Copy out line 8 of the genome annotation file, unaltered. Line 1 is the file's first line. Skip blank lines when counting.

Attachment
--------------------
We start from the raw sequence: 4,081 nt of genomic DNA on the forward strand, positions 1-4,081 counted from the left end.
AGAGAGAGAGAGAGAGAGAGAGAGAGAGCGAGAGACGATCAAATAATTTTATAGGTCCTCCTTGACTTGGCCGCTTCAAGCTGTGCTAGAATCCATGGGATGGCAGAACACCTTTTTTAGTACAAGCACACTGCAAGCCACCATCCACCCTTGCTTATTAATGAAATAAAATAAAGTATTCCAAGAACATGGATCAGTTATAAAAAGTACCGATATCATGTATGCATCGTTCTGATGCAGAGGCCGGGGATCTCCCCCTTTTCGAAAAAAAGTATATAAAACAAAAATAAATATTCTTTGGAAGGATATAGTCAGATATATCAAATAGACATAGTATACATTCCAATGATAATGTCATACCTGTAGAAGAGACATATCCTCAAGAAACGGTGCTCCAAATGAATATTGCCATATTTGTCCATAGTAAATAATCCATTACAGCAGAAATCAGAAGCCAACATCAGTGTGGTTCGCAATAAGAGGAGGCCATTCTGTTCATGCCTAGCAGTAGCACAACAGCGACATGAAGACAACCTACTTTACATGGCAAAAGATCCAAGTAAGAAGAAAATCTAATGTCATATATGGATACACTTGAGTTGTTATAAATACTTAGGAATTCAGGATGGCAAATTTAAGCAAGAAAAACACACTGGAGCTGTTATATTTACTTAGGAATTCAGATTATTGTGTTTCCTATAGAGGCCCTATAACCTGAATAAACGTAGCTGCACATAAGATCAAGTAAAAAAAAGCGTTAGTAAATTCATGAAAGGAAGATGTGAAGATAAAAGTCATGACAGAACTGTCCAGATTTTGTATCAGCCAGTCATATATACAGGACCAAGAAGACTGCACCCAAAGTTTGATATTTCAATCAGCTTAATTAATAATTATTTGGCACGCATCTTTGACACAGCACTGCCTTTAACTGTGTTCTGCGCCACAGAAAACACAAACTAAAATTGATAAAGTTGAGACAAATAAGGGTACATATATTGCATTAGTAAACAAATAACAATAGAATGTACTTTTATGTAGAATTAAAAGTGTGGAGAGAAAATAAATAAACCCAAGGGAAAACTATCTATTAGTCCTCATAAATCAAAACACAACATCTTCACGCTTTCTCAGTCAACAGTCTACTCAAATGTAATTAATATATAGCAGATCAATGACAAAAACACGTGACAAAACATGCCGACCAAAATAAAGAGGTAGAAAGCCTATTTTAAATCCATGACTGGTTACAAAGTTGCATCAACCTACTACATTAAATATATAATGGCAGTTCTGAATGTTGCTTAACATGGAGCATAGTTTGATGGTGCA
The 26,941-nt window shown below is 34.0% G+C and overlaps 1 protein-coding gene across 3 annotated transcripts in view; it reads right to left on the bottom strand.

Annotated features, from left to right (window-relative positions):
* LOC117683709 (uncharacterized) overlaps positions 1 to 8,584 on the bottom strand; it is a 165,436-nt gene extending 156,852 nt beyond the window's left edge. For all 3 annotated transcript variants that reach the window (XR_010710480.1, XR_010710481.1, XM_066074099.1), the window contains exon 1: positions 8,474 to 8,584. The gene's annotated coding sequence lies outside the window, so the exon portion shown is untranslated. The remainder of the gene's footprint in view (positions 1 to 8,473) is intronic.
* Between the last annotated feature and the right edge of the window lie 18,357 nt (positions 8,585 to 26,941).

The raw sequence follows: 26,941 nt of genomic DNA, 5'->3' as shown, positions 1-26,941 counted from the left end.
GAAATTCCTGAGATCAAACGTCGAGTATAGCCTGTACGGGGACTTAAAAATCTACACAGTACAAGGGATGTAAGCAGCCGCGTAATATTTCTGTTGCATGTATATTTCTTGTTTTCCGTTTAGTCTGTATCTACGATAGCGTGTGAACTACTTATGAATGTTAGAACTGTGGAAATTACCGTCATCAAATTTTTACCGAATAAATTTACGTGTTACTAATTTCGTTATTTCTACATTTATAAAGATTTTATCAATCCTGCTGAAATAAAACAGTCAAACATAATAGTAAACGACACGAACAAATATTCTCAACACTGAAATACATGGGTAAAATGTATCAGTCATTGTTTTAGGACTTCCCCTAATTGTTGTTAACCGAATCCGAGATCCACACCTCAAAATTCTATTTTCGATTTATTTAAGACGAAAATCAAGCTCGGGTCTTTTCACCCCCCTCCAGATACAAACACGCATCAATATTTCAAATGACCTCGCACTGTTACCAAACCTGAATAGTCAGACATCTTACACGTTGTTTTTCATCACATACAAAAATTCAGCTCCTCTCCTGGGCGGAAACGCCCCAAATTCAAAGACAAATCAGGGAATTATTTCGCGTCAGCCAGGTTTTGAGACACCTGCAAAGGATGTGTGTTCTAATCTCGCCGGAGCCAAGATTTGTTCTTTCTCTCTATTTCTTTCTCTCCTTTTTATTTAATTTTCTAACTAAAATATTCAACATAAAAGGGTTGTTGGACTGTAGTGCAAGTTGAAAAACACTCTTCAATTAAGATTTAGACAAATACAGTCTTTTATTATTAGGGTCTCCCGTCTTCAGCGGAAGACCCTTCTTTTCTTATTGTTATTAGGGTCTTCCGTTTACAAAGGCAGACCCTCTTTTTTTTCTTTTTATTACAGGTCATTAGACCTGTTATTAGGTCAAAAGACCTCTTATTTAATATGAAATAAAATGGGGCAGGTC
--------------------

GAAATTCCTGAGATCAAACGTCGAGTATAGCCTGTACGGGGACTTAAAAATCTACACAGTACAAGGGATGTAAGCAGCCGCGTAATATTTCTGTTGCATGTATATTTCTTGTTTTCCGTTTAGTCTGTATCTACGATAGCGTGTGAACTACTTATGAATGTTAGAACTGTGGAAATTACCGTCATCAAATTTTTACCGAATAAATTTACGTGTTACTAATTTCGTTATTTCTACATTTATAAAGATTTTATCAATCCTGCTGAAATAAAACAGTCAAACATAATAGTAAACGACACGAACAAATATTCTCAACACTGAAATACATGGGTAAAATGTATCAGTCATTGTTTTAGGACTTCCCCTAATTGTTGTTAACCGAATCCGAGATCCACACCTCAAAATTCTATTTTCGATTTATTTAAGACGAAAATCAAGCTCGGGTCTTTTCACCCCCCTCCAGATACAAACACGCATCAATATTTCAAATGACCTCGCACTGTTACCAAACCTGAATAGTCAGACATCTTACACGTTGTTTTTCATCACATACAAAAATTCAGCTCCTCTCCTGGGCGGAAACGCCCCAAATTCAAAGACAAATCAGGGAATTATTTCGCGTCAGCCAGGTTTTGAGACACCTGCAAAGGATGTGTGTTCTAATCTCGCCGGAGCCAAGATTTGTTCTTTCTCTCTATTTCTTTCTCTCCTTTTTATTTAATTTTCTAACTAAAATATTCAACATAAAAGGGTTGTTGGACTGTAGTGCAAGTTGAAAAACACTCTTCAATTAAGATTTAGACAAATACAGTCTTTTATTATTAGGGTCTCCCGTCTTCAGCGGAAGACCCTTCTTTTCTTATTGTTATTAGGGTCTTCCGTTTACAAAGGCAGACCCTCTTTTTTTTCTTTTTATTACAGGTCATTAGACCTGTTATTAGGTCAAAAGACCTCTTATTTAATATGAAATAAAATGGGGCAGGTC